Mapping Process

I like to use Python with Pandas for doing this kind of work, but I recommend you use whatever scripting language you are most comfortable with. But I strongly recommend that you use a script to do this mapping. It will be much easier to debug and reproduce your work than if you do the mapping by hand! (I also recommend that you work incrementally and use a revision control system…) To learn more about the Python/Pandas approach, I recommend the book Python for Data Analysis.

Here is a block of Python code that will create a DataFrame with columns for every field named in the Guide:

import numpy as np, pandas as pd

# load codebook
fname = 'https://github.com/aflaxman/SmartVA-Analyze-Mapping-Example/raw/master/Guide%20for%20data%20entry.xlsx'
cb = pd.read_excel(fname, index_col=2)

df = pd.DataFrame(index=[0], columns=cb.index.unique())

(you can also see this in context in an Jupyter Notebook on GitHub here.)

SmartVA-Analyze 1.1 requires a handful of additional columns that are not in the Guide (they are created automatically by the ODK form): child_3_10, agedays, child_5_7e, child_5_6e, adult_2_9a. Here is a block of Python code that will add these columns to the DataFrame created above:

df['child_3_10'] = np.nan
df['agedays']    = np.nan # see notes though http://wp.me/pk40B-Mm
df['child_5_7e'] = np.nan
df['child_5_6e'] = np.nan
df['adult_2_9a'] = np.nan

If you save this DataFrame as a csv file, it will constitute a minimal example of what is necessary to make SmartVA-Analyze 1.1 run:

fname = 'example_1.csv'
df.to_csv(fname, index=False)

Here is what it looks like when SmartVA-Analyze 1.1 is running:

The results are rather minimal, and can be found in the “neonate-predictions.csv” file (because without an age or age group specified, this is the default):
Mapping a more substantial dataset, even a the following hypothetical example is an idiosyncratic and time-consuming procedure.

Example (hypothetical) dataset:

Python code to map the id, sex, and age:

# set id
df['sid'] = hypothetical_data.index

# set sex
df['gen_5_2'] = hypothetical_data['sex'].map({'M': '1', 'F': '2'})

# set age
df['gen_5_4'] = 1  # units are years
df['gen_5_4a'] = hypothetical_data['age'].astype(int)

This is the simple stuff… to map the injury data you will need to dig into the paper questionnaire to see how the responses are coded (the Guide spreadsheet includes some codings, but will refer you to the paper questionnaire when necessary):

# map injuries to appropriate codes
# suffered injury?
df['adult_5_1'] = hypothetical_data['injury'].map({'rti':'1', 'fall':'1', '':'0'})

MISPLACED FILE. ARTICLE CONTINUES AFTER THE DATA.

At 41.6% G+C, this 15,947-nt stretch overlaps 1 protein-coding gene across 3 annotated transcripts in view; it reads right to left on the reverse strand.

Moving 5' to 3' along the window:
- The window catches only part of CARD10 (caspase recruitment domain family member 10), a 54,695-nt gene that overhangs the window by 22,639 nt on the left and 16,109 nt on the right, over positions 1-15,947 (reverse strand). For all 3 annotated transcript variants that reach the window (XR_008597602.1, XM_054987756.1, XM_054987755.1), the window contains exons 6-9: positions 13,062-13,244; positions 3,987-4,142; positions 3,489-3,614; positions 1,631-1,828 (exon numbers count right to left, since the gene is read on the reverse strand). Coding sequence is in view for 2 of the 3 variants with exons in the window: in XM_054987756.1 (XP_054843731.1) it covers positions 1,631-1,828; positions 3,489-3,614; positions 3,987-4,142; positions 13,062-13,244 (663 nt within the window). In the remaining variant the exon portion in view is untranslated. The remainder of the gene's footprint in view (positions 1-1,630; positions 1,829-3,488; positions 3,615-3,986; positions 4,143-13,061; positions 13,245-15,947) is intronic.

# injury type
df['adult_5_2'] = hypothetical_data['injury'].map({'rti':'1', 'fall':'2'})

Mapping more columns proceeds analogously, but I recommend working incrementally, so at this point you should save the partially mapped data and make sure it runs through the SmartVA-Analyze app, and make sure that the results make some sense. For example, in this case the mapped hypothetical data from the first 2 rows are correctly identified as traffic and fall injury deaths, but the final 3 rows are undetermined (because non-injury signs and symptoms have not yet been mapped).

Mapping the additional columns proceeds analogously:

# map heart disease (to column adult_1_1i, see Guide)
df['adult_1_1i'] = hypothetical_data['heart_disease'].map({'Y':'1', 'N':'0'})

# map chest pain (to column adult_2_43, see Guide)
df['adult_2_43'] = hypothetical_data['chest_pain'].map({'Y':'1', 'N':'0', '':'9'})

I hope that this helps… if you’ve read this far, you probably have a hard job ahead of you! Please see the Jupyter Notebook version of this example here, and good luck!


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Using the sklearn grid_search tools

Scikit-learn has a really nice grid search module. It will soon be called model_selection, because it has grown beyond simple grid search. But here is the spirit of it:

import sklearn.svm, sklearn.grid_search, sklearn.datasets.samples_generator
parameters = {'kernel':('poly', 'rbf'), 'C':[.01, .1, 1, 10, 100]}
clf = sklearn.grid_search.GridSearchCV(
X, y = sklearn.datasets.samples_generator.make_classification(n_samples=200, n_features=5, random_state=12345)
clf.fit(X, y)

And say you want to take a careful look at the results? They are all in there, too. http://nbviewer.ipython.org/gist/aflaxman/cb0660e602d361d06599